Register for this online event now. There will even be a virtual trade show area - where you can chat live with yours truly. The web interface for the virtual event is more fun and interactive than your average webcast.

View informative sessions including:

  • AutoCAD 2010 Tips & Techniques with Lynn Allen
  • The AutoCAD Family of Products with Shaan Hurley
  • The World of 3D Modeling with Heidi Hewett

Be sure to stop by the MasterGraphics booth and say "Hi!"

Monday, November 02, 2009

Eagle Point to Retire RoadCalc, Surface Modeling Products

It is the end of an era. After November 2011, the products that launched Eagle Point into the competitive world of civil engineering software will be retired.

The modules being retired are:

  • RoadCalc
  • COGO
  • Surface Modeling
  • Storm Sewers
  • Sanitary Sewers
  • Watershed Modeling

The last version of AutoCAD that Eagle Point will make these modules for is version 2012. The Microstation compatible versions of these modules are also being retired.

Users can get technical support for Eagle Point's legacy software through the end of calendar year 2011.

Eagle Point has transitioned into building add-on products for Civil, Civil 3D and Revit. From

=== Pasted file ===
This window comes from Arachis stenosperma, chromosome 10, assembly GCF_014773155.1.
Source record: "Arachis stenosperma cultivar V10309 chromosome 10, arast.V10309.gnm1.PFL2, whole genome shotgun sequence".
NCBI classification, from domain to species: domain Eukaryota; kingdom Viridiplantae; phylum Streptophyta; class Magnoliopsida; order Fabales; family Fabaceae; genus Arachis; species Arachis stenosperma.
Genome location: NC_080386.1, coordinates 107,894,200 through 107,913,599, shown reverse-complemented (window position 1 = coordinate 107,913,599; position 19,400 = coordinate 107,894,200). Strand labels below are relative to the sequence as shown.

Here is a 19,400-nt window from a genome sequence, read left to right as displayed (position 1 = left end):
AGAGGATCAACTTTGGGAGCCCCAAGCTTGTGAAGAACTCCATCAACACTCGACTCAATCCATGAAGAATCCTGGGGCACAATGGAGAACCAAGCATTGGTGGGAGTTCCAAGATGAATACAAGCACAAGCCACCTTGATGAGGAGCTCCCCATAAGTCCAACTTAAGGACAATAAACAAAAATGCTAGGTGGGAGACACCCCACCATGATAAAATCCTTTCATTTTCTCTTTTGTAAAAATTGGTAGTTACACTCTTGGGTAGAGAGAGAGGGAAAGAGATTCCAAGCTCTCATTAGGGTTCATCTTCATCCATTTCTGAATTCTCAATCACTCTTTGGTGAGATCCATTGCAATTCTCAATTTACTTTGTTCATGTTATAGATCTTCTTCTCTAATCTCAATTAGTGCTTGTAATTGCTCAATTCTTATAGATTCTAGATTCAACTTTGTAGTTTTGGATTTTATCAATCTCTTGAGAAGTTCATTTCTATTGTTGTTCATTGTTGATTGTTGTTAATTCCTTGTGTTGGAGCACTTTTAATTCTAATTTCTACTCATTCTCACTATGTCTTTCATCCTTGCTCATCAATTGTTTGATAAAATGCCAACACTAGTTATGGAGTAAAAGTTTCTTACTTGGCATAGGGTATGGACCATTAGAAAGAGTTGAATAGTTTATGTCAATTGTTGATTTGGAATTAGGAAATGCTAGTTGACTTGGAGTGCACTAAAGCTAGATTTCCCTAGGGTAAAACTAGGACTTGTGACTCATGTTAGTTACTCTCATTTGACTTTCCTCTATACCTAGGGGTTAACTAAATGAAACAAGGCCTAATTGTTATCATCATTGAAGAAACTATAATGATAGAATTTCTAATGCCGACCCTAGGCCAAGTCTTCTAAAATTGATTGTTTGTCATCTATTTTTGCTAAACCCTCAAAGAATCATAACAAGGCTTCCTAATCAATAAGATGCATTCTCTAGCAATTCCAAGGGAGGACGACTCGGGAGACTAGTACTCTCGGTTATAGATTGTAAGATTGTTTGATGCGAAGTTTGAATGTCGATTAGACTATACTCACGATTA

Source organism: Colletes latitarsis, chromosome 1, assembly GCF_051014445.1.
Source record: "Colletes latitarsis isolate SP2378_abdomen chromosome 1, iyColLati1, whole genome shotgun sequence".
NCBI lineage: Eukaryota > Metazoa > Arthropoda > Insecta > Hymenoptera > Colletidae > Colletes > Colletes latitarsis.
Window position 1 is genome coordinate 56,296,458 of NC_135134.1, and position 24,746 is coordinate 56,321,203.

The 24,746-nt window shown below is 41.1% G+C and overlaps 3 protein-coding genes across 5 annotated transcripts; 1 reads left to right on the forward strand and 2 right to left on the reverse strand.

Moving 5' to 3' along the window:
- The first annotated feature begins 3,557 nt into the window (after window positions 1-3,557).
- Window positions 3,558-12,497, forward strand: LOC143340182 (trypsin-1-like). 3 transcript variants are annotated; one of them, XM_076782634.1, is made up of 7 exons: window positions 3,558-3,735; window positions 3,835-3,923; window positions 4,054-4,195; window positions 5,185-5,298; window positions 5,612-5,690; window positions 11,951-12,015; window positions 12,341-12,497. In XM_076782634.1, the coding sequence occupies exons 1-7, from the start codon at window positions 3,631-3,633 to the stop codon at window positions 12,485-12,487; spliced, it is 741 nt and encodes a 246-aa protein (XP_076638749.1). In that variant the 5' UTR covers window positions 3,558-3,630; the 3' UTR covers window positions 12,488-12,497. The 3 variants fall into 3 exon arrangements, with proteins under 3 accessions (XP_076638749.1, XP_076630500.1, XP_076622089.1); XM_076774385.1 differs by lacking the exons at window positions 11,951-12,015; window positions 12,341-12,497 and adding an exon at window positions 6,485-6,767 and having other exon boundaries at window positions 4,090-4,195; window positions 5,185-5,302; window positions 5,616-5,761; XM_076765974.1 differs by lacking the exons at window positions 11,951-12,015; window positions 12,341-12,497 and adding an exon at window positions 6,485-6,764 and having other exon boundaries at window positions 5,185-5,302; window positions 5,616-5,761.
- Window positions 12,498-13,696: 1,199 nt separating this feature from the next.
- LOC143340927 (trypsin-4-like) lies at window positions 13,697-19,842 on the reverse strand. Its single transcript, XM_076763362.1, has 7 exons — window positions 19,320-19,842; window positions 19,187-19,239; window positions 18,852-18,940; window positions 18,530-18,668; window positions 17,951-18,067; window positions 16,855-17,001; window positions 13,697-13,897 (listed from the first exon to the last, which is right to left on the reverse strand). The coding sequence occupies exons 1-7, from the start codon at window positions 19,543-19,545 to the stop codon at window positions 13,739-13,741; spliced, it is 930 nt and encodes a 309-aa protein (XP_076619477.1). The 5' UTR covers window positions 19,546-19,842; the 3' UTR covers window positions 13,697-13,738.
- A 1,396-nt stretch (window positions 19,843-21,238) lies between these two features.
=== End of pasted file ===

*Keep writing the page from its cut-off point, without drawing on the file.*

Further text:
"With AutoCAD Civil 3D now in its 5th major release, we are excited about
standardizing on Civil 3D as our development platform. This means that we are
able to focus our energy on developing new technologies that help you complete
your land development, transportation, and environmental projects better, faster
and more affordably than ever before."

If you find yourself in a position where you'd like to transition from Eagle Point to AutoCAD Civil or AutoCAD Civil 3D - stay tuned. I'll be posting more on this topic over the next few weeks.

Tuesday, October 27, 2009

You Know You're an AutoCAD Geek When...

  1. Someone asks you what your favorite color is and you say, "190".
  2. You've rubbed off the letters in the ESC key.
  4. You ask your mom to "plot" the directions to your aunt's house.